Gold is not vital for human life. Yet, we continue to search for new gold. For all its attraction, gold comes with social and environmental costs. It produces more waste rock per gram of metal than mining for any other metal…. Gold mining has bought wealth and jobs to Western Australia. It has also meant the loss of traditional indigenous lands and the pollution of local environment. In other parts of the world, poorly regulated gold mining still sees hazardous conditions and the use of child labour.

Think about the process involved from mining gold to wearing a wedding ring and weigh the costs and benefits. The gold produced for a single gold wedding ring may require the removal of over 20 tonnes of rock.

Now there’s something to think about.

Anyone home!?With all those mining men there has been a long running profession in Kalgoorlie of a totally different kind. The services offered by the ladies on Hay Street are legendary themselves! Unfortunately for Ben he missed seeing what was on offer as we cruised down the street in the middle of the day – office hours start at 6pm!  There was nobody answering the door when he went knocking.

We head off back to the coast now, hopefully away from these relentless flies – can’t wait for that!

We always intended this year away to be a chance to reassess what to do in the future and after months of thinking about the possibility of a change we have decided not to return to Sydney to live.  We are going to try a move to the Glass House Mountains area north of Brisbane.  We have no precise plan at this stage, but by the time early February rolls around we will hopefully have found somewhere to live, somewhere to go to school and somewhere to work!  It all sounds like a little too much to organise in two months… especially at our current work rate! Once we have a base we’ll head back to Sydney to sort out our belongings and catch up with all our wonderful friends there.

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Responses

  1. Hi Maria

    Sounds as if you’ll be very busy for a while! The Glasshouse Mountains area is beautiful, and the trip in to Brisbane is much faster these days.

    We’re now down in the Yorke Peninsula, but heading back to Sydney for Christmas. Where are you now?

    Happy travels
    Melinda & Greg

  2. Hey sounds great that you are going to settle on the Sunshine Coast – will hopefully catch up there if not before – I will be in S.A. until 1st January so if you get this way by then drop me a line 🙂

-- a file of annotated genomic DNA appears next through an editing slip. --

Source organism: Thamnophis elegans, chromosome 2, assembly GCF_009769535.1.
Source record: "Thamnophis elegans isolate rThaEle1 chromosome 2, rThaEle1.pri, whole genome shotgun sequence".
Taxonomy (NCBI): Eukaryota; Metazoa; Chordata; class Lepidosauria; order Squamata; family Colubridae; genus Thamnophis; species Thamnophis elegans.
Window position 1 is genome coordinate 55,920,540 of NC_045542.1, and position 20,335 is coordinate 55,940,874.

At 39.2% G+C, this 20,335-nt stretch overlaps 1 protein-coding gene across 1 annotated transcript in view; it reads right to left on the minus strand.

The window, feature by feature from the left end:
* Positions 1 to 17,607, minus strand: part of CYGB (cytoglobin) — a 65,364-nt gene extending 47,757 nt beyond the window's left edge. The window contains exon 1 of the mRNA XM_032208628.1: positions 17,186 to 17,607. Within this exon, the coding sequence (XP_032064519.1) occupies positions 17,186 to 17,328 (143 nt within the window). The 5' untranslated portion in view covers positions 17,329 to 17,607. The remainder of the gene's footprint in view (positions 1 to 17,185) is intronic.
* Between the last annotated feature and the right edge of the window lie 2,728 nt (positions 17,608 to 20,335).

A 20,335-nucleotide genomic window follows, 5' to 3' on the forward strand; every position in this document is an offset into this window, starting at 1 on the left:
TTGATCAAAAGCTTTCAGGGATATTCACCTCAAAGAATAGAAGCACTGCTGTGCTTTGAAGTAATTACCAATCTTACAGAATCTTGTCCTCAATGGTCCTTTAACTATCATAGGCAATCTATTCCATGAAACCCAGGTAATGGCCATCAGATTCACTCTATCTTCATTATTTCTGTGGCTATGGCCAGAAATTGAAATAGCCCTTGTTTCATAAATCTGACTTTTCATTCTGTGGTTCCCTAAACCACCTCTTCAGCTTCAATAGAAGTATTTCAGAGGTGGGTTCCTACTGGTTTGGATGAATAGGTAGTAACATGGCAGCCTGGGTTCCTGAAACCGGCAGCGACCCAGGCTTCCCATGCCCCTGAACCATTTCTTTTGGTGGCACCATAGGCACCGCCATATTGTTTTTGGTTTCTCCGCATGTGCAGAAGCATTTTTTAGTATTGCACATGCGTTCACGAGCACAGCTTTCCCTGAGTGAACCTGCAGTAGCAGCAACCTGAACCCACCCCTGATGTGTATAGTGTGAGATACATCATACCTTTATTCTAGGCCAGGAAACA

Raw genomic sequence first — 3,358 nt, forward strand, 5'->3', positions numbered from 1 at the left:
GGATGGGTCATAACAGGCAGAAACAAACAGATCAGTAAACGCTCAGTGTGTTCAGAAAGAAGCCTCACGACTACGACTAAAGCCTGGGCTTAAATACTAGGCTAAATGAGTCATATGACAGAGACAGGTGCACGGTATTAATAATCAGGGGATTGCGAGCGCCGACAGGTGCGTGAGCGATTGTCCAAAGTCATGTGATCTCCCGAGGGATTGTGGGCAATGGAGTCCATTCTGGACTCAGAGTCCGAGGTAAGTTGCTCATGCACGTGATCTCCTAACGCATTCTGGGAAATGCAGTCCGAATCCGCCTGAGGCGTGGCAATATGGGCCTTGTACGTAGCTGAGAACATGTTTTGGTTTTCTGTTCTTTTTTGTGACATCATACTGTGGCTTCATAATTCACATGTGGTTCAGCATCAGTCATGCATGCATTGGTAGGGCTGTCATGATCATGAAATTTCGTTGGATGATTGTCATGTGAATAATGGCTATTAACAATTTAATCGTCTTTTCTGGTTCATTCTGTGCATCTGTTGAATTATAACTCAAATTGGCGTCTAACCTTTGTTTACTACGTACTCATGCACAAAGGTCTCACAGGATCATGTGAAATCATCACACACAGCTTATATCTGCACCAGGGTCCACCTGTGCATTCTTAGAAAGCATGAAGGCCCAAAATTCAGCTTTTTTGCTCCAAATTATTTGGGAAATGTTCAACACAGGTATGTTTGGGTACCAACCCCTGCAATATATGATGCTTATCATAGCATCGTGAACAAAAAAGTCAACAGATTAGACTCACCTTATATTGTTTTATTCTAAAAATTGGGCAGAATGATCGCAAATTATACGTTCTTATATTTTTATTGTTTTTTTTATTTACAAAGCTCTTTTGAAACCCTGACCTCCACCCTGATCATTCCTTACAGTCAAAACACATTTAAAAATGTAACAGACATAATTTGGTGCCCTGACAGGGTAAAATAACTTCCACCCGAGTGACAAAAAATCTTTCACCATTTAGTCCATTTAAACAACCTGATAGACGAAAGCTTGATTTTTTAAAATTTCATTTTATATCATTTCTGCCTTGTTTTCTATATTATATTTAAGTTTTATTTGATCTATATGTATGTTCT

• Hi Cathy, where in SA are you? We’re on the Eyre Peninsula now, heading towards Wyalla over the next couple of days. Will go to Flinders Ranges then start heading towards QLD. So not going as east as Adelaide now. Would be great to catch up if it works. Maria

      • Hi Guys,

        I have done the Eyre & Yorke Peninsulars & am now in a little town called Burra – lovely little historical town could be on your way to Flinders not sure as there are so many ways to take – Burra is about 40 km from Clare – I am house sitting here & will be here until 14th December then I will head to Adelaide before taking up another house sitting position on the 22nd December near Mt Gambier – Hey it would be great if we could catch up – have you got my phone number?? 040 1300 428

      • Hi Cathy, We’ll be very near you just before the 14th. Will go straight to Flinders from Port Augusta and then spend a few nights at Mt Remarkable from the 12th. I think that’s pretty close to you. After that we’ll head straight through NSW to Yamba for Xmas (in Yamba from the 20th). Would be great to see you – any chance of popping up to Mt Remarkable for a visit? Maria

        Follow us… https://malpassadventures.wordpress.com/

        ________________________________

      • Hi Guys,
        Hope you are enjoying the Peninsulars 🙂 Would be great to catch up but Mt Remarkable is a little out of way as I will be heading down to Adelaide on the 15th as have a friend from the coast I am catching up with then will head along the coast to Mt Gambier. Depends where you are at the weekend if you are near me give me a call. If I don’t catch up have a lovely xmas & look forward to hearing from you when you settle on the Sunshine Coast 🙂

        Happy travels – Cathy

  3. Best of luck with all the plans for your move. So exciting!

  4. Hi Cathy

    We were in Burra today. Lovely little town, and I even managed to get the bulk of my Christmas shopping done!

    It’s express back to Sydney via Broken Hill now for us, before heading off again in the New Year.

    Happy and safe travels everyone 🙂

    Best wishes
    Melinda, Greg and Buffy

  5. Those blue waters look like paradise Maria. Incredible! Sad to hear that you’ll be moving north, but I’m not surprised that you have reevaluated everything after seeing so much this year. Enjoy the rest of the journey!

    Tonja 🙂